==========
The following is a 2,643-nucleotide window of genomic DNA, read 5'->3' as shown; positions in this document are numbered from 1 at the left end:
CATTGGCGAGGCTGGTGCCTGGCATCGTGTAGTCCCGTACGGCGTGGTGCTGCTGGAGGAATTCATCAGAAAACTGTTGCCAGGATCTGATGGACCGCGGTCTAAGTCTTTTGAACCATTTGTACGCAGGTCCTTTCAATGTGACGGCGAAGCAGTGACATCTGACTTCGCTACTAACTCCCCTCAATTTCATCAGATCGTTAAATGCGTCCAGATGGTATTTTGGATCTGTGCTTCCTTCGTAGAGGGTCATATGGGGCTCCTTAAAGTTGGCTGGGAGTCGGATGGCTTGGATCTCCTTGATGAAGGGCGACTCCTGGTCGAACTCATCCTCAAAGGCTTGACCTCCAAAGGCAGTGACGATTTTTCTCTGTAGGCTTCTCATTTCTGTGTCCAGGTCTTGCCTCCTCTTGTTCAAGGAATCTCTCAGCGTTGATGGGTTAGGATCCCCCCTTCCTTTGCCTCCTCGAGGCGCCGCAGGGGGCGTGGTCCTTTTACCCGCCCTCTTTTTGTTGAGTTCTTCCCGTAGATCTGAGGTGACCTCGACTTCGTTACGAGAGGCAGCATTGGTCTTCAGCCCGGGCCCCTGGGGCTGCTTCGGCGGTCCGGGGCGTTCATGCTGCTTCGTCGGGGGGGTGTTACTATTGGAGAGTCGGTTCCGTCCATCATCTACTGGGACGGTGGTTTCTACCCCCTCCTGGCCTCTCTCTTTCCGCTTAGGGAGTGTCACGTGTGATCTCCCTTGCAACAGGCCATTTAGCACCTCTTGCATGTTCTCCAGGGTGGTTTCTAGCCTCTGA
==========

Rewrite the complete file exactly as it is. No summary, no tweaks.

The following is a 2,643-nucleotide window of genomic DNA, read 5'->3' as shown; positions in this document are numbered from 1 at the left end:
CATTGGCGAGGCTGGTGCCTGGCATCGTGTAGTCCCGTACGGCGTGGTGCTGCTGGAGGAATTCATCAGAAAACTGTTGCCAGGATCTGATGGACCGCGGTCTAAGTCTTTTGAACCATTTGTACGCAGGTCCTTTCAATGTGACGGCGAAGCAGTGACATCTGACTTCGCTACTAACTCCCCTCAATTTCATCAGATCGTTAAATGCGTCCAGATGGTATTTTGGATCTGTGCTTCCTTCGTAGAGGGTCATATGGGGCTCCTTAAAGTTGGCTGGGAGTCGGATGGCTTGGATCTCCTTGATGAAGGGCGACTCCTGGTCGAACTCATCCTCAAAGGCTTGACCTCCAAAGGCAGTGACGATTTTTCTCTGTAGGCTTCTCATTTCTGTGTCCAGGTCTTGCCTCCTCTTGTTCAAGGAATCTCTCAGCGTTGATGGGTTAGGATCCCCCCTTCCTTTGCCTCCTCGAGGCGCCGCAGGGGGCGTGGTCCTTTTACCCGCCCTCTTTTTGTTGAGTTCTTCCCGTAGATCTGAGGTGACCTCGACTTCGTTACGAGAGGCAGCATTGGTCTTCAGCCCGGGCCCCTGGGGCTGCTTCGGCGGTCCGGGGCGTTCATGCTGCTTCGTCGGGGGGGTGTTACTATTGGAGAGTCGGTTCCGTCCATCATCTACTGGGACGGTGGTTTCTACCCCCTCCTGGCCTCTCTCTTTCCGCTTAGGGAGTGTCACGTGTGATCTCCCTTGCAACAGGCCATTTAGCACCTCTTGCATGTTCTCCAGGGTGGTTTCTAGCCTCTGA